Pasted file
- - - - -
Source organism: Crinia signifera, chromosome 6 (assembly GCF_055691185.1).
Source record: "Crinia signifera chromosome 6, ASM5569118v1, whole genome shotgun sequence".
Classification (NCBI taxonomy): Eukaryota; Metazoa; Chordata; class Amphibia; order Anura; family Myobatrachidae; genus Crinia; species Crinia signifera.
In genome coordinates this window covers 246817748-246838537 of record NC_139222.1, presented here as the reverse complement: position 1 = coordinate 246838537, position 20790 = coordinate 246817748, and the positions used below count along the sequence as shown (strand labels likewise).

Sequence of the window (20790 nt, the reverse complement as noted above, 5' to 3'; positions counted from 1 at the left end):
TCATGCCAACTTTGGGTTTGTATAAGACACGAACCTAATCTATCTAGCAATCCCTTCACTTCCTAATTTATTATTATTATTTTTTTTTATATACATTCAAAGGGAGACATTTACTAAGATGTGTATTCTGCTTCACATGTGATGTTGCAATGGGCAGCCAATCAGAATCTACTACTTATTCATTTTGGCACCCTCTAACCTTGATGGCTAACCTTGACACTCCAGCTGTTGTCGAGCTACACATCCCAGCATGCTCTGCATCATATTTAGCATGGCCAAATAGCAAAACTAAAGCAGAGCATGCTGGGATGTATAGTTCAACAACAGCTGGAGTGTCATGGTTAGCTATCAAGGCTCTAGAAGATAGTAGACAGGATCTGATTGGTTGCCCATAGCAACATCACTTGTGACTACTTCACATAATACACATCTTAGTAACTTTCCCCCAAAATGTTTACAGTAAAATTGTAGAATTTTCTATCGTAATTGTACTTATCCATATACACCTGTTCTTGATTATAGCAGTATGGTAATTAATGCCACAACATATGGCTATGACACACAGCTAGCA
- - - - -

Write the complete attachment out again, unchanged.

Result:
Source organism: Crinia signifera, chromosome 6 (assembly GCF_055691185.1).
Source record: "Crinia signifera chromosome 6, ASM5569118v1, whole genome shotgun sequence".
Classification (NCBI taxonomy): Eukaryota; Metazoa; Chordata; class Amphibia; order Anura; family Myobatrachidae; genus Crinia; species Crinia signifera.
In genome coordinates this window covers 246817748-246838537 of record NC_139222.1, presented here as the reverse complement: position 1 = coordinate 246838537, position 20790 = coordinate 246817748, and the positions used below count along the sequence as shown (strand labels likewise).

Sequence of the window (20790 nt, the reverse complement as noted above, 5' to 3'; positions counted from 1 at the left end):
TCATGCCAACTTTGGGTTTGTATAAGACACGAACCTAATCTATCTAGCAATCCCTTCACTTCCTAATTTATTATTATTATTTTTTTTTATATACATTCAAAGGGAGACATTTACTAAGATGTGTATTCTGCTTCACATGTGATGTTGCAATGGGCAGCCAATCAGAATCTACTACTTATTCATTTTGGCACCCTCTAACCTTGATGGCTAACCTTGACACTCCAGCTGTTGTCGAGCTACACATCCCAGCATGCTCTGCATCATATTTAGCATGGCCAAATAGCAAAACTAAAGCAGAGCATGCTGGGATGTATAGTTCAACAACAGCTGGAGTGTCATGGTTAGCTATCAAGGCTCTAGAAGATAGTAGACAGGATCTGATTGGTTGCCCATAGCAACATCACTTGTGACTACTTCACATAATACACATCTTAGTAACTTTCCCCCAAAATGTTTACAGTAAAATTGTAGAATTTTCTATCGTAATTGTACTTATCCATATACACCTGTTCTTGATTATAGCAGTATGGTAATTAATGCCACAACATATGGCTATGACACACAGCTAGCA